Her uniform – black trousers, white shirt topped by a black blazer – often makes them mistake her for a lawyer! Subashini has a way of dealing with such situations: a polite nod of the head and a smile.

The uniform also helps conceal a weapon, which Subashini carries at all times.

Assam, the largest of India’s northeastern states, is a challenging assignment in policing terms. Law & order, counter-insurgency, communal tension, smuggling, wildlife poaching and drug rings are things Assam Police have to contend with. Add to that ethnic strife and the challenges of manning international borders, which helps Assam cops develop a range of security skill sets. This experience was vital for preparing Subashini for her current role as the person responsible for protecting the head of government.


Before her appointment as SP (security) to the chief minister, Subashini was posted to different parts of Assam. She started as an ASP on probation in Azara Police Station in Guwahati.

After this came a posting in Biswanath District followed by stints in Silchar in Southern Assam and Tezpur on the banks of the Bramhaputra River as Additional SP.

Each of these postings offered Subashini opportunities to hone her policing and people-management skills, something she says is very important for law enforcement officials.

After all, people management comes in handy not just with the general public, but in interactions with your own “men” in the force. What also helps is that Subashini speaks fluent Assamese, which she has learnt on-the-go in her four years in the state.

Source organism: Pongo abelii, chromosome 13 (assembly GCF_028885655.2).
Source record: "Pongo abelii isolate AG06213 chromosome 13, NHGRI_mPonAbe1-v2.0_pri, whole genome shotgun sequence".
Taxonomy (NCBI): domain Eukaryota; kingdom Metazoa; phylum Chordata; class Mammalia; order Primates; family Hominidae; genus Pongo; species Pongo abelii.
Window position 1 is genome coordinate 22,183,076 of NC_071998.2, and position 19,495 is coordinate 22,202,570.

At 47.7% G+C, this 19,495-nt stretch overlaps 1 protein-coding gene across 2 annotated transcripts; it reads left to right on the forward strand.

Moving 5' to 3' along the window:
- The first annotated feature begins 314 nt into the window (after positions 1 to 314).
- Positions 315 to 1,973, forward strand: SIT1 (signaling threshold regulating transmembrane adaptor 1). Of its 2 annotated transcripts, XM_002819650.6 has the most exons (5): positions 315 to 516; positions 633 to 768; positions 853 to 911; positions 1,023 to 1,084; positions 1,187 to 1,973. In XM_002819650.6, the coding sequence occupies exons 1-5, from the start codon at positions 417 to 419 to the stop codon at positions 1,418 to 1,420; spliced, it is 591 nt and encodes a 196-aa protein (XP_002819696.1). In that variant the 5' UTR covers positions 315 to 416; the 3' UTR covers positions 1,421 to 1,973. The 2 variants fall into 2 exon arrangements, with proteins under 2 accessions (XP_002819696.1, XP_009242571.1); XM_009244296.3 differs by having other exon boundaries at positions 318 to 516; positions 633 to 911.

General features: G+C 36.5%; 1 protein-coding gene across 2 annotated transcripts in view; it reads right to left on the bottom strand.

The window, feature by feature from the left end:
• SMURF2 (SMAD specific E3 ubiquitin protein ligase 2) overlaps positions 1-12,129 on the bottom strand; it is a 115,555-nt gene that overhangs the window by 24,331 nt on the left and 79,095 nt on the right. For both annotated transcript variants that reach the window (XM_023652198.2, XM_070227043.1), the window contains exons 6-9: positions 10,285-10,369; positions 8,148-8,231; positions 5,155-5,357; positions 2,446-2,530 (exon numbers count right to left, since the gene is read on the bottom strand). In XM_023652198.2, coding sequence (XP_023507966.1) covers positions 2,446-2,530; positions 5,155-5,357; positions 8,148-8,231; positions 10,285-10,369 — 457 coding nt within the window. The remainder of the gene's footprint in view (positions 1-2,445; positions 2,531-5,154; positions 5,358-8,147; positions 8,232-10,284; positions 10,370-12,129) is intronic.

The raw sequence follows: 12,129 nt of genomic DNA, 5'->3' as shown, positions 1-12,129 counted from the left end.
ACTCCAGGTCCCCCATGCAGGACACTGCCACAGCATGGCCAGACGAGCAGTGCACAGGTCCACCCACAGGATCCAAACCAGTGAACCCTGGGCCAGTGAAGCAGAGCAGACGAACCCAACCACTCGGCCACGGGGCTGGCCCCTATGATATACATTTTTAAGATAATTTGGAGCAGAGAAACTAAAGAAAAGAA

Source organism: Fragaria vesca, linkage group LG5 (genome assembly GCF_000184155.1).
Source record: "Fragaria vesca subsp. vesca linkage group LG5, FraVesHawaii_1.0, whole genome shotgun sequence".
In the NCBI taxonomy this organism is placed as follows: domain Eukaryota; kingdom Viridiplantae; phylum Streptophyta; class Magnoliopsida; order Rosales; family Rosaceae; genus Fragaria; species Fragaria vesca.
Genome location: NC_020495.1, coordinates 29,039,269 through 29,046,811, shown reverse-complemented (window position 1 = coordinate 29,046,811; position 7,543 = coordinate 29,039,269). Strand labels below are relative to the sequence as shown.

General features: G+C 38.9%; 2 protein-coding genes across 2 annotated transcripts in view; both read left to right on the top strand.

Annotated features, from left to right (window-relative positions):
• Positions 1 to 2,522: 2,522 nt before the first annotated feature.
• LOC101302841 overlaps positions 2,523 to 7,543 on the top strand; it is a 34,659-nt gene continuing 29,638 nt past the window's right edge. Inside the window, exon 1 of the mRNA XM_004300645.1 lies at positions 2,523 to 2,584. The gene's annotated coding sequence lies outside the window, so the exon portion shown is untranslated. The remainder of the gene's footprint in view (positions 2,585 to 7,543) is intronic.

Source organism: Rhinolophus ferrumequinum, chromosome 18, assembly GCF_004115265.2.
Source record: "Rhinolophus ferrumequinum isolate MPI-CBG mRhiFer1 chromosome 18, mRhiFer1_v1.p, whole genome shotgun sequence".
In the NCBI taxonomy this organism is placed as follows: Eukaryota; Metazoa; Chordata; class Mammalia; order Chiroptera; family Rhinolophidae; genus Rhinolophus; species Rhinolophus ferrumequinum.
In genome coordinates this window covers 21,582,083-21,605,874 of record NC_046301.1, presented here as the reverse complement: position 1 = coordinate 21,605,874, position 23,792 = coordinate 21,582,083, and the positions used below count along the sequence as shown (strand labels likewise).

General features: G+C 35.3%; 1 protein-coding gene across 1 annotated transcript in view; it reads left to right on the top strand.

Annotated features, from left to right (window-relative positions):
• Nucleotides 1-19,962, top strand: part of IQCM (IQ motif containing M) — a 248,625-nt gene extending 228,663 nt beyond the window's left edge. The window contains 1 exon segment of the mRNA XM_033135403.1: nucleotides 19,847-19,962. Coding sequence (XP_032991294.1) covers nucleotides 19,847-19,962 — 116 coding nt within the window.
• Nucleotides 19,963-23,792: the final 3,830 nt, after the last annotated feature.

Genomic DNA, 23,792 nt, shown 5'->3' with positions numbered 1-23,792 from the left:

On December 23, 2014 militants from a splinter group of the National Democratic Front of Bodoland massacred 30 tribals in Sonitpur District. Subashini and her team reached the spot in under 20 minutes, given the sensitivity of the situation. Anticipating a law and order situation, the police ensured that the bodies were picked up before it inflamed passions further.

Operation “All Out” was launched by the army and paramilitary forces soon after to flush out militants and the Assam police also participated, going on all-night operations.

But that’s not all. While in Biswanath Chariali, Subashini and her team busted a rhino–poaching ring operating out of nearby Kaziranga.

In her Silchar stint she had to deal with the sensitive communal situation there. During the Assam assembly elections in 2016, she was sent to Hailakandi district as superintendent of police, where her task was to ensure peaceful polling, easier said than done in a sensitive district.

The varied postings taught Subashini to do what was needed to maintain law and order. “Talk when necessary, take firm action when necessary,” is how she put it. “Lawfully, of course,” she added as a caveat.

Her M Phil dissertation at Jawaharlal Nehru University on women and terrorism - she studied the suicide bomber squads of the Liberation Tigers of Tamil Eelam – helped her understand law and order within a broader political and sociological framework.

Women have reacted in different - and encouraging - ways wherever they’ve encountered her. They have been more confident in approaching the police in the knowledge that a woman officer would be more sensitive to them.

Girls have been inspired by seeing a woman in uniform. A man approached her at one of Sonowal’s election meetings and told her that his daughters were thrilled to see her and inspired by her.

Subashini did not envisage being a role model, but she says that if it helps to empower girls and break gender stereotypes, it is something she’s happy with.

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| Edited by: Nitya Thirumalai